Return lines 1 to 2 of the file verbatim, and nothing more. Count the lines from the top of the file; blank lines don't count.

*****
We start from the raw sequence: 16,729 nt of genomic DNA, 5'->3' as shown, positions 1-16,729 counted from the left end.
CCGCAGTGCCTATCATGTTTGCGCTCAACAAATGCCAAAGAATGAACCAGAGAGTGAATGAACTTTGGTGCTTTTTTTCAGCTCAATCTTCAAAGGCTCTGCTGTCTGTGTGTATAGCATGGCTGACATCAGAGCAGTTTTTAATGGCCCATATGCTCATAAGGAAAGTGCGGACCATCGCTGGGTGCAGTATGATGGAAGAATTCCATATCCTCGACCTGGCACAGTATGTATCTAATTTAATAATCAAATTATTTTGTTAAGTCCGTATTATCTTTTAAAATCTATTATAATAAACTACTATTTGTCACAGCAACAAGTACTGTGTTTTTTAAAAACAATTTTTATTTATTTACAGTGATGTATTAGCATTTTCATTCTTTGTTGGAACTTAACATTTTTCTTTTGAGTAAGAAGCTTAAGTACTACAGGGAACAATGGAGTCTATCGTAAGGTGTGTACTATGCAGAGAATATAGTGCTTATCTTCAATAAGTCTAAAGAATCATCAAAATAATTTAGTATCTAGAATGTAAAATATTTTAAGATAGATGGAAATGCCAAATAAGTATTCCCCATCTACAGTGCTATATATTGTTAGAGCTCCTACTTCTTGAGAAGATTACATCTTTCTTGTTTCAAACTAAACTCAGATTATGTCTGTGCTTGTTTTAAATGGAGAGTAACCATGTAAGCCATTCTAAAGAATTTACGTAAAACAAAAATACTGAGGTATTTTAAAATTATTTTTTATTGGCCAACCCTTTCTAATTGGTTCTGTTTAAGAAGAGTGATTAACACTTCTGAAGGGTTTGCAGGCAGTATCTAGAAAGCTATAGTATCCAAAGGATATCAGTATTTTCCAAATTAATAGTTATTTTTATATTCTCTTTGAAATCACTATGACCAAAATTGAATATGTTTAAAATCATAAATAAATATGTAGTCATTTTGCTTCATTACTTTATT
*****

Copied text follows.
We start from the raw sequence: 16,729 nt of genomic DNA, 5'->3' as shown, positions 1-16,729 counted from the left end.
CCGCAGTGCCTATCATGTTTGCGCTCAACAAATGCCAAAGAATGAACCAGAGAGTGAATGAACTTTGGTGCTTTTTTTCAGCTCAATCTTCAAAGGCTCTGCTGTCTGTGTGTATAGCATGGCTGACATCAGAGCAGTTTTTAATGGCCCATATGCTCATAAGGAAAGTGCGGACCATCGCTGGGTGCAGTATGATGGAAGAATTCCATATCCTCGACCTGGCACAGTATGTATCTAATTTAATAATCAAATTATTTTGTTAAGTCCGTATTATCTTTTAAAATCTATTATAATAAACTACTATTTGTCACAGCAACAAGTACTGTGTTTTTTAAAAACAATTTTTATTTATTTACAGTGATGTATTAGCATTTTCATTCTTTGTTGGAACTTAACATTTTTCTTTTGAGTAAGAAGCTTAAGTACTACAGGGAACAATGGAGTCTATCGTAAGGTGTGTACTATGCAGAGAATATAGTGCTTATCTTCAATAAGTCTAAAGAATCATCAAAATAATTTAGTATCTAGAATGTAAAATATTTTAAGATAGATGGAAATGCCAAATAAGTATTCCCCATCTACAGTGCTATATATTGTTAGAGCTCCTACTTCTTGAGAAGATTACATCTTTCTTGTTTCAAACTAAACTCAGATTATGTCTGTGCTTGTTTTAAATGGAGAGTAACCATGTAAGCCATTCTAAAGAATTTACGTAAAACAAAAATACTGAGGTATTTTAAAATTATTTTTTATTGGCCAACCCTTTCTAATTGGTTCTGTTTAAGAAGAGTGATTAACACTTCTGAAGGGTTTGCAGGCAGTATCTAGAAAGCTATAGTATCCAAAGGATATCAGTATTTTCCAAATTAATAGTTATTTTTATATTCTCTTTGAAATCACTATGACCAAAATTGAATATGTTTAAAATCATAAATAAATATGTAGTCATTTTGCTTCATTACTTTATT